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A Critical Role of Glutamine and Asparagine γ-Nitrogen in Nucleotide Biosynthesis in Cancer Cells Hijacked by an Oncogenic Virus.

A Critical Role of Glutamine and Asparagine γ-Nitrogen in Nucleotide Biosynthesis in Cancer Cells Hijacked by an Oncogenic Virus.
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Zhu Y, Li T, Ramos da Silva S, Lee JJ, Lu C, Eoh H, Jung JU, Gao SJ,


Zhu Y, Li T, Ramos da Silva S, Lee JJ, Lu C, Eoh H, Jung JU, Gao SJ, (click to view)

Zhu Y, Li T, Ramos da Silva S, Lee JJ, Lu C, Eoh H, Jung JU, Gao SJ,

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mBio 2017 08 158(4) pii e01179-17
Abstract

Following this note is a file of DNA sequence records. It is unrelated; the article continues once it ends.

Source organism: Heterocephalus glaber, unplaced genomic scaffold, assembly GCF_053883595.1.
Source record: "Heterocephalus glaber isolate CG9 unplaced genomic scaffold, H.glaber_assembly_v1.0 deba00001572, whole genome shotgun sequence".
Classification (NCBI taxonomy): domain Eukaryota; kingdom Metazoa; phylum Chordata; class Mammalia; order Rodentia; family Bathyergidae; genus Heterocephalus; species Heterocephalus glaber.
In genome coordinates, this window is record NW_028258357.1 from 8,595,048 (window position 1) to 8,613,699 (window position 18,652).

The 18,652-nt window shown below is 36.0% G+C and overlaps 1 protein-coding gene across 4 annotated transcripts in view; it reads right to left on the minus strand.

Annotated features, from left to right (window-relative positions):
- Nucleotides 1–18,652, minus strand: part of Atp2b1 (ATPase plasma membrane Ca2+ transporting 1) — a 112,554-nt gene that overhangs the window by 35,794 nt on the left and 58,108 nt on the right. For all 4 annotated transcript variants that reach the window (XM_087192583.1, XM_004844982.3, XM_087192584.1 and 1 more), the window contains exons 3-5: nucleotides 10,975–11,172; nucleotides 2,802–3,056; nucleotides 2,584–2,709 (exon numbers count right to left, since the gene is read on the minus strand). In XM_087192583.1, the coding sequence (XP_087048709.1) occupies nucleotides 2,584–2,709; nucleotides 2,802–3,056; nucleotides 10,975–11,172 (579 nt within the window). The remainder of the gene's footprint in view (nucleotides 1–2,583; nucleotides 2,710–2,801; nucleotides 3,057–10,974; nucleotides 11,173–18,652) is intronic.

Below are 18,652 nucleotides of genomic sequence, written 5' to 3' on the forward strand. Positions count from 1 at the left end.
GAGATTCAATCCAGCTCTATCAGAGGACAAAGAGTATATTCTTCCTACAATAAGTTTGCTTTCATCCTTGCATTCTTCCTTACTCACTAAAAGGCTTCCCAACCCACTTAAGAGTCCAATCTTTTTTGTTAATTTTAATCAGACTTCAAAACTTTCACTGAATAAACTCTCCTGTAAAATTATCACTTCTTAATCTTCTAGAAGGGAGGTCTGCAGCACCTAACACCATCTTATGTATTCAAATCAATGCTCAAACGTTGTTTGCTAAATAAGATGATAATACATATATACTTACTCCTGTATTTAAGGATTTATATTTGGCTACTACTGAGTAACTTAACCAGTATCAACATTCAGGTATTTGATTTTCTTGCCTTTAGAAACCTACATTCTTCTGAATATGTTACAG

While glutamine is a nonessential amino acid that can be synthesized from glucose, some cancer cells primarily depend on glutamine for their growth, proliferation, and survival. Numerous types of cancer also depend on asparagine for cell proliferation. The underlying mechanisms of the glutamine and asparagine requirement in cancer cells in different contexts remain unclear. In this study, we show that the oncogenic virus Kaposi’s sarcoma-associated herpesvirus (KSHV) accelerates the glutamine metabolism of glucose-independent proliferation of cancer cells by upregulating the expression of numerous critical enzymes, including glutaminase 2 (GLS2), glutamate dehydrogenase 1 (GLUD1), and glutamic-oxaloacetic transaminase 2 (GOT2), to support cell proliferation. Surprisingly, cell crisis is rescued only completely by supplementation with asparagine but minimally by supplementation with α-ketoglutarate, aspartate, or glutamate upon glutamine deprivation, implying an essential role of γ-nitrogen in glutamine and asparagine for cell proliferation. Specifically, glutamine and asparagine provide the critical γ-nitrogen for purine and pyrimidine biosynthesis, as knockdown of four rate-limiting enzymes in the pathways, including carbamoylphosphate synthetase 2 (CAD), phosphoribosyl pyrophosphate amidotransferase (PPAT), and phosphoribosyl pyrophosphate synthetases 1 and 2 (PRPS1 and PRPS2, respectively), suppresses cell proliferation. These findings indicate that glutamine and asparagine are shunted to the biosynthesis of nucleotides and nonessential amino acids from the tricarboxylic acid (TCA) cycle to support the anabolic proliferation of KSHV-transformed cells. Our results illustrate a novel mechanism by which an oncogenic virus hijacks a metabolic pathway for cell proliferation and imply potential therapeutic applications in specific types of cancer that depend on this pathway.IMPORTANCE We have previously found that Kaposi’s sarcoma-associated herpesvirus (KSHV) can efficiently infect and transform primary mesenchymal stem cells; however, the metabolic pathways supporting the anabolic proliferation of KSHV-transformed cells remain unknown. Glutamine and asparagine are essential for supporting the growth, proliferation, and survival of some cancer cells. In this study, we have found that KSHV accelerates glutamine metabolism by upregulating numerous critical metabolic enzymes. Unlike most cancer cells that primarily utilize glutamine and asparagine to replenish the TCA cycle, KSHV-transformed cells depend on glutamine and asparagine for providing γ-nitrogen for purine and pyrimidine biosynthesis. We identified four rate-limiting enzymes in this pathway that are essential for the proliferation of KSHV-transformed cells. Our results demonstrate a novel mechanism by which an oncogenic virus hijacks a metabolic pathway for cell proliferation and imply potential therapeutic applications in specific types of cancer that depend on this pathway.

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